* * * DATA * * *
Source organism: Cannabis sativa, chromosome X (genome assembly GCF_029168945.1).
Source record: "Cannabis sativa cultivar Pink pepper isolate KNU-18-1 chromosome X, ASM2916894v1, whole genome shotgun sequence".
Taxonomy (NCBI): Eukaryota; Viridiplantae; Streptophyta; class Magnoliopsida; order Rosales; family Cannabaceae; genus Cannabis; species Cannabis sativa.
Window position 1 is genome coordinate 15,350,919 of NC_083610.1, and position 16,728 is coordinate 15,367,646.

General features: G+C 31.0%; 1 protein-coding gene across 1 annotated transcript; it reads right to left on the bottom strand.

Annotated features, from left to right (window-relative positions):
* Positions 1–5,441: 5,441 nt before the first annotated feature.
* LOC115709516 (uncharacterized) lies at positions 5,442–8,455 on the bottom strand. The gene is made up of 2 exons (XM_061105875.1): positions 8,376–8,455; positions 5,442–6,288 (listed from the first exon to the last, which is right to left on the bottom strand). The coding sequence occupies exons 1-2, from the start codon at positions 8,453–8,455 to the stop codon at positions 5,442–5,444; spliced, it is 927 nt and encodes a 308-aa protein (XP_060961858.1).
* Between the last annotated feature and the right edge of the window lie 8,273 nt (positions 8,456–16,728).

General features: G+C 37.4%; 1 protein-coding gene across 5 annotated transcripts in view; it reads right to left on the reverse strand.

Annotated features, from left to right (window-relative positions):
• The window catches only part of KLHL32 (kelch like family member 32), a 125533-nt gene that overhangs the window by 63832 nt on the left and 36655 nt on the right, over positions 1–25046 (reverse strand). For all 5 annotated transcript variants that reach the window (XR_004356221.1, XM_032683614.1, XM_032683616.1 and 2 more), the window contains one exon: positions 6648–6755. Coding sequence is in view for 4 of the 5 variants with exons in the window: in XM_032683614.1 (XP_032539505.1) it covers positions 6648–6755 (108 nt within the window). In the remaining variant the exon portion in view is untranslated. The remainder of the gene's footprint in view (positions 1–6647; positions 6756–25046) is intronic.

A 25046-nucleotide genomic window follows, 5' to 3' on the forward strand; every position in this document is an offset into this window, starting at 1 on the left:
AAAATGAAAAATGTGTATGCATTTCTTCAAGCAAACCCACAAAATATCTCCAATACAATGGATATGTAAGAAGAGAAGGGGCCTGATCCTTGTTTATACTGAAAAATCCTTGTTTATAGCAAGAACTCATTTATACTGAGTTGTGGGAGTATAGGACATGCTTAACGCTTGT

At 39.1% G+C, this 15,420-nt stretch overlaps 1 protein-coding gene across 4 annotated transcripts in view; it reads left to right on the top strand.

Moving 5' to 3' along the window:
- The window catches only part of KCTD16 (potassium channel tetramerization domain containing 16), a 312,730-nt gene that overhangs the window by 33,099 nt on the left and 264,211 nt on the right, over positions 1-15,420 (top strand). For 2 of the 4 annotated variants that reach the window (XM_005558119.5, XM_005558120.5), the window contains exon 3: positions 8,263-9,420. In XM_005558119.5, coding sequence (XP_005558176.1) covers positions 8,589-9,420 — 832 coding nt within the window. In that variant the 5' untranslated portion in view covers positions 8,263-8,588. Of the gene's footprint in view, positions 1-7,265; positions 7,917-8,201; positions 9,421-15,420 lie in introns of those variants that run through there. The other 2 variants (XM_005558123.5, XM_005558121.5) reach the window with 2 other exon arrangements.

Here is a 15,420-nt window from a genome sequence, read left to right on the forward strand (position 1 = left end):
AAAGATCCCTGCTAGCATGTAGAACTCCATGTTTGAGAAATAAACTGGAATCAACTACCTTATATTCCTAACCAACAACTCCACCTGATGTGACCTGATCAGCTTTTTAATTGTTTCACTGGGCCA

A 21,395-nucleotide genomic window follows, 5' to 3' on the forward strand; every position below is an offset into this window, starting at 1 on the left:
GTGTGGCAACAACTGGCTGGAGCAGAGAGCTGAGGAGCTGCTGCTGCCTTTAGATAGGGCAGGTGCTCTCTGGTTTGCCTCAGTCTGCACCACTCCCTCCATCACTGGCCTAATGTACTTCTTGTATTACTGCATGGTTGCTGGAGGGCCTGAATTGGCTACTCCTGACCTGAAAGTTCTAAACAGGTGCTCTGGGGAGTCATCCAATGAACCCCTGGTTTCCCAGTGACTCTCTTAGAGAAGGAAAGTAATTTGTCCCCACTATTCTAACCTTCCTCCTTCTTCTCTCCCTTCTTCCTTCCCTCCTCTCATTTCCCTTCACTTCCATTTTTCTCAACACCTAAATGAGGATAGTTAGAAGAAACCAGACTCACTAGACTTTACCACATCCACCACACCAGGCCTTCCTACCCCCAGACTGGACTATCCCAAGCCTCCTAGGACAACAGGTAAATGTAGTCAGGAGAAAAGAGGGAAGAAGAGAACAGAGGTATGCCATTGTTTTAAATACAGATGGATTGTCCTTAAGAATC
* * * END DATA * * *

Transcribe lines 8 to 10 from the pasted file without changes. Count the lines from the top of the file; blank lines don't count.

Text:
* LOC115709516 (uncharacterized) lies at positions 5,442–8,455 on the bottom strand. The gene is made up of 2 exons (XM_061105875.1): positions 8,376–8,455; positions 5,442–6,288 (listed from the first exon to the last, which is right to left on the bottom strand). The coding sequence occupies exons 1-2, from the start codon at positions 8,453–8,455 to the stop codon at positions 5,442–5,444; spliced, it is 927 nt and encodes a 308-aa protein (XP_060961858.1).
* Between the last annotated feature and the right edge of the window lie 8,273 nt (positions 8,456–16,728).

General features: G+C 37.4%; 1 protein-coding gene across 5 annotated transcripts in view; it reads right to left on the reverse strand.